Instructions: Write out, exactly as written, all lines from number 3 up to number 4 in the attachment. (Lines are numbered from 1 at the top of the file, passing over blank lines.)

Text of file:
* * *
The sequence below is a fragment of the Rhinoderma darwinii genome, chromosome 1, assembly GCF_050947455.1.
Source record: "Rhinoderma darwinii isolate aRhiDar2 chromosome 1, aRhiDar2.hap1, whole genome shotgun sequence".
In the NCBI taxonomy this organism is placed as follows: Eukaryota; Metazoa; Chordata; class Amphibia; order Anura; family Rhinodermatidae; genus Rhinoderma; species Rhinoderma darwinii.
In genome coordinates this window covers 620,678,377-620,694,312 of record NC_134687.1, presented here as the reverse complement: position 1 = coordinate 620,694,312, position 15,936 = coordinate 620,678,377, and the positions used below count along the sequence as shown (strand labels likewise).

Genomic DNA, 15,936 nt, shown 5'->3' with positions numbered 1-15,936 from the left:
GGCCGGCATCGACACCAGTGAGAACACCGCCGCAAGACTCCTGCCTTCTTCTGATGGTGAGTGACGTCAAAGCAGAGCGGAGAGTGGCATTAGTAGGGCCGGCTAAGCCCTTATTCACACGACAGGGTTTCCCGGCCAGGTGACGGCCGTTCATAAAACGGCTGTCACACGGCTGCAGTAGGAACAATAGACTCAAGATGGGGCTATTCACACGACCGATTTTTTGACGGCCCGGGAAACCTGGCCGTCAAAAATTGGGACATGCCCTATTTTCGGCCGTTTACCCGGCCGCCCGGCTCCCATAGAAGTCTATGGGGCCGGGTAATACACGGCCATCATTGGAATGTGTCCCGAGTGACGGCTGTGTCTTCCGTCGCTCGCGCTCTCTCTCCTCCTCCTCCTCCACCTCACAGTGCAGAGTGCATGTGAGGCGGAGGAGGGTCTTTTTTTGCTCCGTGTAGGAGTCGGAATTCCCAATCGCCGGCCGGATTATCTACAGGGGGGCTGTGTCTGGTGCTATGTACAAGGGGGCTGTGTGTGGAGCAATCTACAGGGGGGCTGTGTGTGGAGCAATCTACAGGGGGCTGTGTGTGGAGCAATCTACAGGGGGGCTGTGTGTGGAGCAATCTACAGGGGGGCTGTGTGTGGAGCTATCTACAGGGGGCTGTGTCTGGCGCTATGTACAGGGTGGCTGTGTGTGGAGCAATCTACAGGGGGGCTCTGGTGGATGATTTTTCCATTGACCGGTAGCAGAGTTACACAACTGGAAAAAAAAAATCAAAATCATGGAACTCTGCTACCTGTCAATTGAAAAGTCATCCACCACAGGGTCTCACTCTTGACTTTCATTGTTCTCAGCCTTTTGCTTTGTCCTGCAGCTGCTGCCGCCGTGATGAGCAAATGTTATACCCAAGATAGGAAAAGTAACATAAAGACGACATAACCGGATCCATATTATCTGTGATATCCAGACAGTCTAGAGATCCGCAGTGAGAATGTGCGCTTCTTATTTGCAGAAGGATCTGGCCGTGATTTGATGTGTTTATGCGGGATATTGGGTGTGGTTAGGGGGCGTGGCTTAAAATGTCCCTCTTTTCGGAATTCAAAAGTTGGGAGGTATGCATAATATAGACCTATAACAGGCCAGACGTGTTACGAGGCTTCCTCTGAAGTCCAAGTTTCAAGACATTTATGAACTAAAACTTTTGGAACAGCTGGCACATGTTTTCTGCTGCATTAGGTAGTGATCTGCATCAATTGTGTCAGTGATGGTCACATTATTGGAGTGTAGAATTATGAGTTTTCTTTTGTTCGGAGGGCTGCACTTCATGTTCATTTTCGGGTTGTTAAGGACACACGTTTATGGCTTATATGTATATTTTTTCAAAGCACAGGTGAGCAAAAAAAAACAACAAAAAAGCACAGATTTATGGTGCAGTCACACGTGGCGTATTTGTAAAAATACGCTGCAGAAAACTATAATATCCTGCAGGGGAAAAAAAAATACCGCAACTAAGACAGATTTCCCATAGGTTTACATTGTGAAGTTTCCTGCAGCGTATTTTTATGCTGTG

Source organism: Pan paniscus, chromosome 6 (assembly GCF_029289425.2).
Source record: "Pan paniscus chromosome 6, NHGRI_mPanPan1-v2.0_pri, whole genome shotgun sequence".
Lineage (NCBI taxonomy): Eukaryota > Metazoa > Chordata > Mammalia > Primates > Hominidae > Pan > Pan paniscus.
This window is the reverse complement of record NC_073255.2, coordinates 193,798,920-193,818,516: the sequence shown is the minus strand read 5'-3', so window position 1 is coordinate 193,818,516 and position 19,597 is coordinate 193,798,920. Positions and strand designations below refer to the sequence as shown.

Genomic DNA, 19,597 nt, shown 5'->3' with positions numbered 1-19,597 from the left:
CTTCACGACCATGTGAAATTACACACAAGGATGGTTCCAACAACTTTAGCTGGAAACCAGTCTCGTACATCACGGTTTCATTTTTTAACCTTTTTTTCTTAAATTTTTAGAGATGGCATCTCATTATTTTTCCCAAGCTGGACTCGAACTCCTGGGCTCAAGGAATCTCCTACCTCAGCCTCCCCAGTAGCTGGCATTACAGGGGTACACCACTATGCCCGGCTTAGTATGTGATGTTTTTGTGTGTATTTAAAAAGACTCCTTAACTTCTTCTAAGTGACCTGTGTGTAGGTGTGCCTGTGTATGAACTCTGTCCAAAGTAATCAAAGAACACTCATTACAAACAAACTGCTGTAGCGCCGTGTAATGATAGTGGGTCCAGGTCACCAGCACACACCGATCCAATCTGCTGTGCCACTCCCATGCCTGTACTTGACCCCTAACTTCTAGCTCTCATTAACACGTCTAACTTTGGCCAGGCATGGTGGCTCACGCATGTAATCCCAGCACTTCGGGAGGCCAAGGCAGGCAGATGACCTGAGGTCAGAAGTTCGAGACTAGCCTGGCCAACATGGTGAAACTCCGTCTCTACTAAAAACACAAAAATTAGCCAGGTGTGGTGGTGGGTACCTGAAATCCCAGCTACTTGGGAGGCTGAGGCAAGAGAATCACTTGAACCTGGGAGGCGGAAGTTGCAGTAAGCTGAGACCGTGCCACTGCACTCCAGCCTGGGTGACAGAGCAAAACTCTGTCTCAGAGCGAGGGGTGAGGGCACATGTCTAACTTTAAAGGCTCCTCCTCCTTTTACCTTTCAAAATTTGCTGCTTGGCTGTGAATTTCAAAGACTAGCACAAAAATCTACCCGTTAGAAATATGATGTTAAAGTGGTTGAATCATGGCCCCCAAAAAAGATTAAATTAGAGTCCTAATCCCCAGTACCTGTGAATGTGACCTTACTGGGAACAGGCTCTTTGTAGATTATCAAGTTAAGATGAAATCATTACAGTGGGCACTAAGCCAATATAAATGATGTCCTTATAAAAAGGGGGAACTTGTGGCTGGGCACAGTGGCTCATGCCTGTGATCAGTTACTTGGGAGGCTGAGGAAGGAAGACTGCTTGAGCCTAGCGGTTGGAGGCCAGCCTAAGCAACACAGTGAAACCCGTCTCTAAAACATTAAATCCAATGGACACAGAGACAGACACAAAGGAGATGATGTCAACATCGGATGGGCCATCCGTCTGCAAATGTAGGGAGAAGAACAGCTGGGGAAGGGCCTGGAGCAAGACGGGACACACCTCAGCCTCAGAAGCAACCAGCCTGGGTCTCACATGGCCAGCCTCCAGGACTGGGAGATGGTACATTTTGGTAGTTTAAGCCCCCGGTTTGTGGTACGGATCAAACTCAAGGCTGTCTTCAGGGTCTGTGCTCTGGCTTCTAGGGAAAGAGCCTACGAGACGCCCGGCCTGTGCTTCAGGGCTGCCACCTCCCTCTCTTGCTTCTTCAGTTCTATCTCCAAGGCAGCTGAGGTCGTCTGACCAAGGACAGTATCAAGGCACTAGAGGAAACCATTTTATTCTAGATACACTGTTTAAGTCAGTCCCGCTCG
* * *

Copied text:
In the NCBI taxonomy this organism is placed as follows: Eukaryota; Metazoa; Chordata; class Amphibia; order Anura; family Rhinodermatidae; genus Rhinoderma; species Rhinoderma darwinii.
In genome coordinates this window covers 620,678,377-620,694,312 of record NC_134687.1, presented here as the reverse complement: position 1 = coordinate 620,694,312, position 15,936 = coordinate 620,678,377, and the positions used below count along the sequence as shown (strand labels likewise).